I have done quite well with size 26 Killer Bugs also (even if they are blue, as is the one shown in the photo, taken by a creek chub during my Blue Fly Challenge in 2013). Really, just about any really small fly will work for many micros, and will take much larger fish as well.
The chance for larger than expected fish can be a potential problem for micro fishers. On the one hand, you would want to use a rod that is soft enough and delicate enough to allow you to feel the fight of a 3” fish. On the other hand, though, you would want to use a rod that will not break if you hook a fish that is larger than you expect. I truly thought my Shimotsuke Miyako tanago rod would break when I hooked a six-inch brookie.
It didn’t break but I know of a guy who broke his twice, once when he hooked a potential state record warmouth and again when a 12” bullhead ate the micro he had hooked before he had a chance to get it in. I no longer carry the Miyako although I do still carry a Nissin Gokoro tanago rod. Many new micro fishers choose a Nissin Sasuke or Shimotsuke Kiyotaki, either of which may be overkill for a 2 incher, but they should survive the unexpected 12 incher. I often suggest a Suntech Kurenai, which to me is the nicest rod that can be used for both micros and trout. That said, you can use your current tenkara rod, and I would much rather you start micro fishing with the rod you have than not start because you think you have to buy a new one.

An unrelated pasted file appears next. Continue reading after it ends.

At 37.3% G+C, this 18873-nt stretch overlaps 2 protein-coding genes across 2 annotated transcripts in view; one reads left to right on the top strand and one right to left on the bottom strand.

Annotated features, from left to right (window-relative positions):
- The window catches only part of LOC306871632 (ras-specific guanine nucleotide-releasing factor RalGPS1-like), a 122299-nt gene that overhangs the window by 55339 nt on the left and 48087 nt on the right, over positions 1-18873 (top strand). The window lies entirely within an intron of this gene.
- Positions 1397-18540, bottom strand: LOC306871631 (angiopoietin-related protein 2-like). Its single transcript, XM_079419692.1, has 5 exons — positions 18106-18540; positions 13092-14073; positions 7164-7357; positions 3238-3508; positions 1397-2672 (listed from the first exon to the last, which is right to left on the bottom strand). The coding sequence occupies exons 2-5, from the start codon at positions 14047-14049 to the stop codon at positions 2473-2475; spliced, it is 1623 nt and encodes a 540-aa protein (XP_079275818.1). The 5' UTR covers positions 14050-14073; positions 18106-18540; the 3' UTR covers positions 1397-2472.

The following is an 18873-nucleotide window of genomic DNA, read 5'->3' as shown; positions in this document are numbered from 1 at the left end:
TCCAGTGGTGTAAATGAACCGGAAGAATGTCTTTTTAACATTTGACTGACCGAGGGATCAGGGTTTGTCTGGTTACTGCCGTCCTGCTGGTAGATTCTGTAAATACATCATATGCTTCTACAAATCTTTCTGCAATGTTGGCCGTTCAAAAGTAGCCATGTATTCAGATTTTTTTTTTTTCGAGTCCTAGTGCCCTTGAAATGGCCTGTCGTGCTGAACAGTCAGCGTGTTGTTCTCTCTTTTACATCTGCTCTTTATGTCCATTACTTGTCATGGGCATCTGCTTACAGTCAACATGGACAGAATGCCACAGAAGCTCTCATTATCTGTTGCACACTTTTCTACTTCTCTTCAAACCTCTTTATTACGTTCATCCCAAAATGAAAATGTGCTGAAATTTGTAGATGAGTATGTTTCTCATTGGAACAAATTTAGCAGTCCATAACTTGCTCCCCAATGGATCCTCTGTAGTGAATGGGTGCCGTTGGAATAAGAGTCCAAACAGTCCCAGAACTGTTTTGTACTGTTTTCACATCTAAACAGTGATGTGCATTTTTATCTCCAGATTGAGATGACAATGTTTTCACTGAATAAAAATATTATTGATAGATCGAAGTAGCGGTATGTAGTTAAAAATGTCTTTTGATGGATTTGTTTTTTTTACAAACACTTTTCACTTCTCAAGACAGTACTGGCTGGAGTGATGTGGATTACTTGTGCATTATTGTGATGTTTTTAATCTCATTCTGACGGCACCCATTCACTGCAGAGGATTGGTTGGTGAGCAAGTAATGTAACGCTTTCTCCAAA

One nice feature of the Kurenai is that it can cast a very light line. The lighter the line, the more likely the strike of a micro will register. I am pretty sure that hits that would cause a size 2.5 line to twitch wouldn’t even show with a heavy furled line. I would also go with a light tippet. The flies are small and the rod is delicate. You might hook a much larger than expected fish. When fishing for micros, my heaviest tippet is 7X and I often use 8X.
Micro tenkara has been on the fringes for some time now, but it is coming into the mainstream. It is fun, it is challenging and it is convenient. There are micros (or at least “little fish”) in just about every body of water that doesn’t dry up in the summer or freeze solid in the winter. You almost certainly have places to fish close enough that you don’t have to plan a weekend or even a full day just to wet a line. All you have to do is use your most sensitive rod, your lightest line, your smallest flies, and be satisfied catching your smallest fish.
Do it very much and you will almost certainly catch fish you’ve never caught before. You’ll almost certainly catch fish you’ve never heard of before! That’s part of the fun of it. I won’t say trout are boring, but catching something you’ve never caught before and then trying to figure out what you’ve just caught is intriguing and is a large part of the attraction of micro tenkara. As with tenkara in the early days, the guys who pooh-pooh it are the guys who haven’t tried it.
Chris Stewart, (aka) the TenkaraBum, grew up in Colorado and is currently based in NYC. He is the owner, CEO, & shipping clerk of TenkaraBum LLC. He usually can’t be found because he’s wearing camo.
This article was originally published in the Fall 2016 issue of Tenkara Angler magazine.